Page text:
Mike Roemer/Associated Press
Three Pro Bowl and one first-team All-Pro nominations in nine seasons. One-time AP NFL MVP. One Super Bowl championship in one appearance, one Super Bowl MVP award. 58-29 career record as starter, 6-4 in playoffs.
Completion rate of 65.8 percent, 6.4 percent touchdown rate, 1.8 percent interception rate, 7.59 net adjusted yards per attempt and 7.3 percent sack rate.
Averages 3.54 rushes per game, 4.7 average yards per carry and 0.19 average rushing touchdowns per game.
The Scouting Report
For a while, it looked as though Rodgers' career would be defined by his draft-day fall.
From being perceived as 1A in a weak quarterback class to Alex Smith's 1B, to Smith going No. 1 overall while Rodgers languished for 23 more picks, to waiting three years behind Brett Favre for his turn to play, to struggling to a 6-10 start in his first season as starter, it looked like the California kid was going to go down in history as yet another Jeff Tedford bust.
Then he won the Packers another Lombardi trophy, was named the most valuable player and first-team All-Pro quarterback by The Associated Press and has put up scary-good statistics ever since.
As a prospect, Rodgers fell victim to the same rationale that cost Minnesota Vikings rookie Teddy Bridgewater: He was at least "pretty good" in every way a quarterback could be measured, but he wasn't amazing at anything. Just like Bridgewater was surpassed by the bigger, more raw, more athletic Blake Bortles, Rodgers was surpassed by Smith.
Yet in three seasons on the bench, Rodgers developed into an incredibly gifted passer. Though he wasn't born with the natural cannon of a Jay Cutler or Matthew Stafford, he throws a football as well as anyone in the business—maybe better. He throws an incredibly tight spiral with very high RPMs, and he can zip any NFL throw into a crazy-tight window.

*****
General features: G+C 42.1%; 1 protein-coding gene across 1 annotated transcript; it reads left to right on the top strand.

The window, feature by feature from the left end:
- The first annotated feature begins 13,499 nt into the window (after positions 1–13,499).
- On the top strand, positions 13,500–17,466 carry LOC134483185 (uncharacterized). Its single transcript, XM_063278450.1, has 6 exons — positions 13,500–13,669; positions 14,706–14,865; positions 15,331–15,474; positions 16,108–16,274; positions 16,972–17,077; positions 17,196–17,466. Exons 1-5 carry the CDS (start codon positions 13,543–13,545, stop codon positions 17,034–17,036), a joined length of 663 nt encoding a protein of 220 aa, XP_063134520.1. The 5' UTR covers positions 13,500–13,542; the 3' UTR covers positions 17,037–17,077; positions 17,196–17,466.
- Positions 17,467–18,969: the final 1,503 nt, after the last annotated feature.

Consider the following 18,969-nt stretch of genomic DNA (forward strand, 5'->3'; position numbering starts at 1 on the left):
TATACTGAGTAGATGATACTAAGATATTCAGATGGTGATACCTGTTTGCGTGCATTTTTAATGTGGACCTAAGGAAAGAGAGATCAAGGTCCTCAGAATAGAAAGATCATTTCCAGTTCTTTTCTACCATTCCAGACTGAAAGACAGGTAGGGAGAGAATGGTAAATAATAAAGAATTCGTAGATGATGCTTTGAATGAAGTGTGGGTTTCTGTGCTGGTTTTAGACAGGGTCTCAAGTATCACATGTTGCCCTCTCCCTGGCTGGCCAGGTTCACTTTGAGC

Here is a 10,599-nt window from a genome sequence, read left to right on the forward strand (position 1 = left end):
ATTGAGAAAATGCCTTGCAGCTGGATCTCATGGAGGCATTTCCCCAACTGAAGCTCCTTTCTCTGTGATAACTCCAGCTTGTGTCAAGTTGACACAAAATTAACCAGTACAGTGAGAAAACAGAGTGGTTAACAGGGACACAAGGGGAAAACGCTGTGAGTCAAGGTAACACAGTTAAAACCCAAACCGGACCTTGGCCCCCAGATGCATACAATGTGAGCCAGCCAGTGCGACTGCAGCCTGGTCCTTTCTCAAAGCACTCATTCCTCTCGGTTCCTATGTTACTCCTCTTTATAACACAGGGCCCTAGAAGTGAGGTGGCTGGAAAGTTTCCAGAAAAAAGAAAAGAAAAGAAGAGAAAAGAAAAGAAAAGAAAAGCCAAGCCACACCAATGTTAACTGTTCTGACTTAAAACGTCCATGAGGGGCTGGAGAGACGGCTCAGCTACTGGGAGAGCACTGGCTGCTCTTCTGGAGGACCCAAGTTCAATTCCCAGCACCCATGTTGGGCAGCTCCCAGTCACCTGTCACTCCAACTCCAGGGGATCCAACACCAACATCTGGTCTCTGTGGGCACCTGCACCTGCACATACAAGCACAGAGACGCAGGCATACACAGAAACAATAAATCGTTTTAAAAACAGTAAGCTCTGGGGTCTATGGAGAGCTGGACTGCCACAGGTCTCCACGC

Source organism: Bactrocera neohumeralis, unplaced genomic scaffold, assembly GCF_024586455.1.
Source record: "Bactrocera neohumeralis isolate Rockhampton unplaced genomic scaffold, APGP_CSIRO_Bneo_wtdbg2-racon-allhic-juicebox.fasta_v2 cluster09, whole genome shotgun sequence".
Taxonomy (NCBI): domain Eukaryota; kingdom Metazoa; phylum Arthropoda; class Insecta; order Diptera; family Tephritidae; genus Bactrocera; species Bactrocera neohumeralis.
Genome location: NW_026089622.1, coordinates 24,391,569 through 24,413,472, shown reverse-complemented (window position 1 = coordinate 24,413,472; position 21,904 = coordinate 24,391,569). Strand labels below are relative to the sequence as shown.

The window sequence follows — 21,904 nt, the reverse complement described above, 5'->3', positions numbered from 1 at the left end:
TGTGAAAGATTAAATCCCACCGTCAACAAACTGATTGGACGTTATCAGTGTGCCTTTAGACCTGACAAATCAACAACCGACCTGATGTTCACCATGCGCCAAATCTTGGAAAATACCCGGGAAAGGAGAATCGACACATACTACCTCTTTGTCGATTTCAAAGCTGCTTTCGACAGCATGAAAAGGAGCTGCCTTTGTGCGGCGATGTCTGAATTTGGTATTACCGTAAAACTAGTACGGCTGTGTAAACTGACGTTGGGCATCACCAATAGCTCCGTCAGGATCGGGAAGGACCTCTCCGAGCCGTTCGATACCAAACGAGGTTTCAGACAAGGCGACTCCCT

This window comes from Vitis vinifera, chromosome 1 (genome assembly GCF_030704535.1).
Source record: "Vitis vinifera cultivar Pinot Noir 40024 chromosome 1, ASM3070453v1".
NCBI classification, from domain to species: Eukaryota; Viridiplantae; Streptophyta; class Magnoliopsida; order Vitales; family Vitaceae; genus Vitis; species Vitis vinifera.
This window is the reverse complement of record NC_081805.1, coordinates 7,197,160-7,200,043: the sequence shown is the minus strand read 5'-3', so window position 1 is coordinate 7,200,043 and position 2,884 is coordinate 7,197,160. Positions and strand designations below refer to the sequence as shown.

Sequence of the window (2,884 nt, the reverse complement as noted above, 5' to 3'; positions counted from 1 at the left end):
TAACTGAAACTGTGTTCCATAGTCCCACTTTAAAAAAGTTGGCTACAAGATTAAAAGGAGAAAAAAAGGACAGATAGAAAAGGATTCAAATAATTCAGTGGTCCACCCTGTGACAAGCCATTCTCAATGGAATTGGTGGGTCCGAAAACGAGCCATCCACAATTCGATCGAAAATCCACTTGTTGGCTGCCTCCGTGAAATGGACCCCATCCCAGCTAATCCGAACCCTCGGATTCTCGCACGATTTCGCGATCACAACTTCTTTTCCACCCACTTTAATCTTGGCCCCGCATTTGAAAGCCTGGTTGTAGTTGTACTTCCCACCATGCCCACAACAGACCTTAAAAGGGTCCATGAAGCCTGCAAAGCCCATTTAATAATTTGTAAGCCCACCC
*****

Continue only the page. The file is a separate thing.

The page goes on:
Much like Favre, Rodgers has made a succession of fringe receiver talents into Pro Bowlers and at his best is all but unbeatable. After dramatically coming back from injury in the last game of the 2013 season to clinch the division, in Chicago, the San Francisco 49ers came to Lambeau and proved that as good as Rodgers is, he's not quite good enough to beat the best teams in the NFL by himself.
The Case For
Go and look at the rate stats again and compare them to the rest of this group. Rodgers is more efficient, more effective, more aggressive and yet more error-free than any of his peers. He is a purified Favre: aggressive without being reckless, instinctive without being brain dead, a little less schoolyard but a lot more consistent.
His three years on the bench and injury-shortened 2013 mean his trophy cabinet isn't nearly as full as Brady's, but at a young-for-his-age 30 years old, he's got plenty of time to add notches to his gun. At this point in their careers he's nearly the passing equal of the No. 1 quarterback on this list but a much more gifted athlete overall.
The Case Against
As long as Rodgers is healthy, there's no case to be made that excludes him from the top five. In fact, were he to switch supporting casts with the top man on this list, there's every reason to believe he'd perform just as well.
The only doubt, at this point, is his seeming inability to out-duel San Francisco 49ers quarterback Colin Kaepernick in the playoffs. Were we to grant Rodgers Kaepernick's defense and vice versa, though, there's little doubt as to how that would turn out.